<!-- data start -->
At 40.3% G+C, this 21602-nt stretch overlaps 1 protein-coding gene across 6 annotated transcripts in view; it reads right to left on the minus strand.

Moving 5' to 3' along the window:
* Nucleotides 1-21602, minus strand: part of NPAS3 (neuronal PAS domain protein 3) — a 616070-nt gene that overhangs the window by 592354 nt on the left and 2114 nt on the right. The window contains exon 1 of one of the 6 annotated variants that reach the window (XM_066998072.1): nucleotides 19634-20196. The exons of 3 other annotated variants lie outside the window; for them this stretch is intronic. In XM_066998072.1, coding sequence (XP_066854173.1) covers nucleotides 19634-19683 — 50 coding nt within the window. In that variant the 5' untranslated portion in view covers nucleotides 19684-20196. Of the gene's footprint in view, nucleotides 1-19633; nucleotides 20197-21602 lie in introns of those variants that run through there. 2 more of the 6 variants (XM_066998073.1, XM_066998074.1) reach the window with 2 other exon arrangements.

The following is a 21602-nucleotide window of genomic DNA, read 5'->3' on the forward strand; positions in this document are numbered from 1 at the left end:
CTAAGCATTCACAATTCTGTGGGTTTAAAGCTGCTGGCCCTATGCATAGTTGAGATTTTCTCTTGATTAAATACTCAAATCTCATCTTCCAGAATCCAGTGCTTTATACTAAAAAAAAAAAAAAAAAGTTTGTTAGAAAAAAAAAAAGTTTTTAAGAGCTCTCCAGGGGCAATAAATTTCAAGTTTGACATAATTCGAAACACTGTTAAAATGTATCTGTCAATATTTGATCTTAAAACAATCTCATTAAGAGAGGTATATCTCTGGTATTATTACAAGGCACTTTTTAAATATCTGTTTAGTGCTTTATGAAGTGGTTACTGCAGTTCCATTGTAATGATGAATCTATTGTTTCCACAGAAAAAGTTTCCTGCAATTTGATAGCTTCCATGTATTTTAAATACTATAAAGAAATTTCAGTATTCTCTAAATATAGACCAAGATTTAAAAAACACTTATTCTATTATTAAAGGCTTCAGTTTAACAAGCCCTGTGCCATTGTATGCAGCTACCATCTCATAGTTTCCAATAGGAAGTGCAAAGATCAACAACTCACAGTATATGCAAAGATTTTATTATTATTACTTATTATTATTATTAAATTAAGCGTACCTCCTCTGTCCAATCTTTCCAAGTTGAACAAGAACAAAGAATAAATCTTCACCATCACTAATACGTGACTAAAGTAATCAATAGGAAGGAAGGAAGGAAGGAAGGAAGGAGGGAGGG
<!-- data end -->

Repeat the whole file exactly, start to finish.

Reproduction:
At 40.3% G+C, this 21602-nt stretch overlaps 1 protein-coding gene across 6 annotated transcripts in view; it reads right to left on the minus strand.

Moving 5' to 3' along the window:
* Nucleotides 1-21602, minus strand: part of NPAS3 (neuronal PAS domain protein 3) — a 616070-nt gene that overhangs the window by 592354 nt on the left and 2114 nt on the right. The window contains exon 1 of one of the 6 annotated variants that reach the window (XM_066998072.1): nucleotides 19634-20196. The exons of 3 other annotated variants lie outside the window; for them this stretch is intronic. In XM_066998072.1, coding sequence (XP_066854173.1) covers nucleotides 19634-19683 — 50 coding nt within the window. In that variant the 5' untranslated portion in view covers nucleotides 19684-20196. Of the gene's footprint in view, nucleotides 1-19633; nucleotides 20197-21602 lie in introns of those variants that run through there. 2 more of the 6 variants (XM_066998073.1, XM_066998074.1) reach the window with 2 other exon arrangements.

The following is a 21602-nucleotide window of genomic DNA, read 5'->3' on the forward strand; positions in this document are numbered from 1 at the left end:
CTAAGCATTCACAATTCTGTGGGTTTAAAGCTGCTGGCCCTATGCATAGTTGAGATTTTCTCTTGATTAAATACTCAAATCTCATCTTCCAGAATCCAGTGCTTTATACTAAAAAAAAAAAAAAAAAGTTTGTTAGAAAAAAAAAAAGTTTTTAAGAGCTCTCCAGGGGCAATAAATTTCAAGTTTGACATAATTCGAAACACTGTTAAAATGTATCTGTCAATATTTGATCTTAAAACAATCTCATTAAGAGAGGTATATCTCTGGTATTATTACAAGGCACTTTTTAAATATCTGTTTAGTGCTTTATGAAGTGGTTACTGCAGTTCCATTGTAATGATGAATCTATTGTTTCCACAGAAAAAGTTTCCTGCAATTTGATAGCTTCCATGTATTTTAAATACTATAAAGAAATTTCAGTATTCTCTAAATATAGACCAAGATTTAAAAAACACTTATTCTATTATTAAAGGCTTCAGTTTAACAAGCCCTGTGCCATTGTATGCAGCTACCATCTCATAGTTTCCAATAGGAAGTGCAAAGATCAACAACTCACAGTATATGCAAAGATTTTATTATTATTACTTATTATTATTATTAAATTAAGCGTACCTCCTCTGTCCAATCTTTCCAAGTTGAACAAGAACAAAGAATAAATCTTCACCATCACTAATACGTGACTAAAGTAATCAATAGGAAGGAAGGAAGGAAGGAAGGAAGGAGGGAGGG